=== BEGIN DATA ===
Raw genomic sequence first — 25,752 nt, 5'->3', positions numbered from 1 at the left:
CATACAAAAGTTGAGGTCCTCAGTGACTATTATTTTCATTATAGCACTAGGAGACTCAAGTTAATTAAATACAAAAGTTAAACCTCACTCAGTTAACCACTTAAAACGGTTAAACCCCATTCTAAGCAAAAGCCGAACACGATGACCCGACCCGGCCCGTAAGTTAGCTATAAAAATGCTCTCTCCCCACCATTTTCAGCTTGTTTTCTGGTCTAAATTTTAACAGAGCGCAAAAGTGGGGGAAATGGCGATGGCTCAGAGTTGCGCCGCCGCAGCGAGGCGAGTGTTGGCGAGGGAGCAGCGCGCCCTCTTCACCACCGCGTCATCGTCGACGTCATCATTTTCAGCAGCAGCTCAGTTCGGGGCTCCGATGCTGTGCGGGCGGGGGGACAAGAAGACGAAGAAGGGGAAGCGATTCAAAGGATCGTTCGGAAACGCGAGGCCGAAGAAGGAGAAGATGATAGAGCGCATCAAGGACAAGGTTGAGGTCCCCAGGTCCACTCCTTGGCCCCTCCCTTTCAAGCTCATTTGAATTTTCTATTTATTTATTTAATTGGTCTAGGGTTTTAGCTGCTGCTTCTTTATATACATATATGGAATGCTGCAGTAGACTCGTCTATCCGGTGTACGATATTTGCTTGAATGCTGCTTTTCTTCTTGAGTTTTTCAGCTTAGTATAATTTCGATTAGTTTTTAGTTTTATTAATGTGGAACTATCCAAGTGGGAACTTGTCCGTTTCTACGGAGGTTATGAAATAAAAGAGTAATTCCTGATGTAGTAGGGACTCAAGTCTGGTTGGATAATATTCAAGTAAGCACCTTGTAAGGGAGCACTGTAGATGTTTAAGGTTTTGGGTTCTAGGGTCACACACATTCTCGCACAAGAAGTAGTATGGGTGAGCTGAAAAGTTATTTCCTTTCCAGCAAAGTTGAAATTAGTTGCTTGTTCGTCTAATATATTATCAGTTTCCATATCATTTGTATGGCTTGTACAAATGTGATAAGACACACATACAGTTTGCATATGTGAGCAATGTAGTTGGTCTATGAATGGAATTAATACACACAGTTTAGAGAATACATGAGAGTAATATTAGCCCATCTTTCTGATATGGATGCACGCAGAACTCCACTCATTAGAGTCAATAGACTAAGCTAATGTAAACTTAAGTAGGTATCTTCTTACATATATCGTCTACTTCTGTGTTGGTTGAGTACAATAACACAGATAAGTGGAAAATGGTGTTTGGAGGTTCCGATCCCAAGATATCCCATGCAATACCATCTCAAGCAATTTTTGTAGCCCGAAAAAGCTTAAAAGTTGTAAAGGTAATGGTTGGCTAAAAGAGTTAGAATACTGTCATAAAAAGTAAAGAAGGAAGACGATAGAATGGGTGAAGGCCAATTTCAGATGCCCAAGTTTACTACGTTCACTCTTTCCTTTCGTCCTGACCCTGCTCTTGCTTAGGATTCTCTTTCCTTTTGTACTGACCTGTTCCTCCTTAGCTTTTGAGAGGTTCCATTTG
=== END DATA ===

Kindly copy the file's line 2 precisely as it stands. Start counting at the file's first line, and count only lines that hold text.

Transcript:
CATACAAAAGTTGAGGTCCTCAGTGACTATTATTTTCATTATAGCACTAGGAGACTCAAGTTAATTAAATACAAAAGTTAAACCTCACTCAGTTAACCACTTAAAACGGTTAAACCCCATTCTAAGCAAAAGCCGAACACGATGACCCGACCCGGCCCGTAAGTTAGCTATAAAAATGCTCTCTCCCCACCATTTTCAGCTTGTTTTCTGGTCTAAATTTTAACAGAGCGCAAAAGTGGGGGAAATGGCGATGGCTCAGAGTTGCGCCGCCGCAGCGAGGCGAGTGTTGGCGAGGGAGCAGCGCGCCCTCTTCACCACCGCGTCATCGTCGACGTCATCATTTTCAGCAGCAGCTCAGTTCGGGGCTCCGATGCTGTGCGGGCGGGGGGACAAGAAGACGAAGAAGGGGAAGCGATTCAAAGGATCGTTCGGAAACGCGAGGCCGAAGAAGGAGAAGATGATAGAGCGCATCAAGGACAAGGTTGAGGTCCCCAGGTCCACTCCTTGGCCCCTCCCTTTCAAGCTCATTTGAATTTTCTATTTATTTATTTAATTGGTCTAGGGTTTTAGCTGCTGCTTCTTTATATACATATATGGAATGCTGCAGTAGACTCGTCTATCCGGTGTACGATATTTGCTTGAATGCTGCTTTTCTTCTTGAGTTTTTCAGCTTAGTATAATTTCGATTAGTTTTTAGTTTTATTAATGTGGAACTATCCAAGTGGGAACTTGTCCGTTTCTACGGAGGTTATGAAATAAAAGAGTAATTCCTGATGTAGTAGGGACTCAAGTCTGGTTGGATAATATTCAAGTAAGCACCTTGTAAGGGAGCACTGTAGATGTTTAAGGTTTTGGGTTCTAGGGTCACACACATTCTCGCACAAGAAGTAGTATGGGTGAGCTGAAAAGTTATTTCCTTTCCAGCAAAGTTGAAATTAGTTGCTTGTTCGTCTAATATATTATCAGTTTCCATATCATTTGTATGGCTTGTACAAATGTGATAAGACACACATACAGTTTGCATATGTGAGCAATGTAGTTGGTCTATGAATGGAATTAATACACACAGTTTAGAGAATACATGAGAGTAATATTAGCCCATCTTTCTGATATGGATGCACGCAGAACTCCACTCATTAGAGTCAATAGACTAAGCTAATGTAAACTTAAGTAGGTATCTTCTTACATATATCGTCTACTTCTGTGTTGGTTGAGTACAATAACACAGATAAGTGGAAAATGGTGTTTGGAGGTTCCGATCCCAAGATATCCCATGCAATACCATCTCAAGCAATTTTTGTAGCCCGAAAAAGCTTAAAAGTTGTAAAGGTAATGGTTGGCTAAAAGAGTTAGAATACTGTCATAAAAAGTAAAGAAGGAAGACGATAGAATGGGTGAAGGCCAATTTCAGATGCCCAAGTTTACTACGTTCACTCTTTCCTTTCGTCCTGACCCTGCTCTTGCTTAGGATTCTCTTTCCTTTTGTACTGACCTGTTCCTCCTTAGCTTTTGAGAGGTTCCATTTG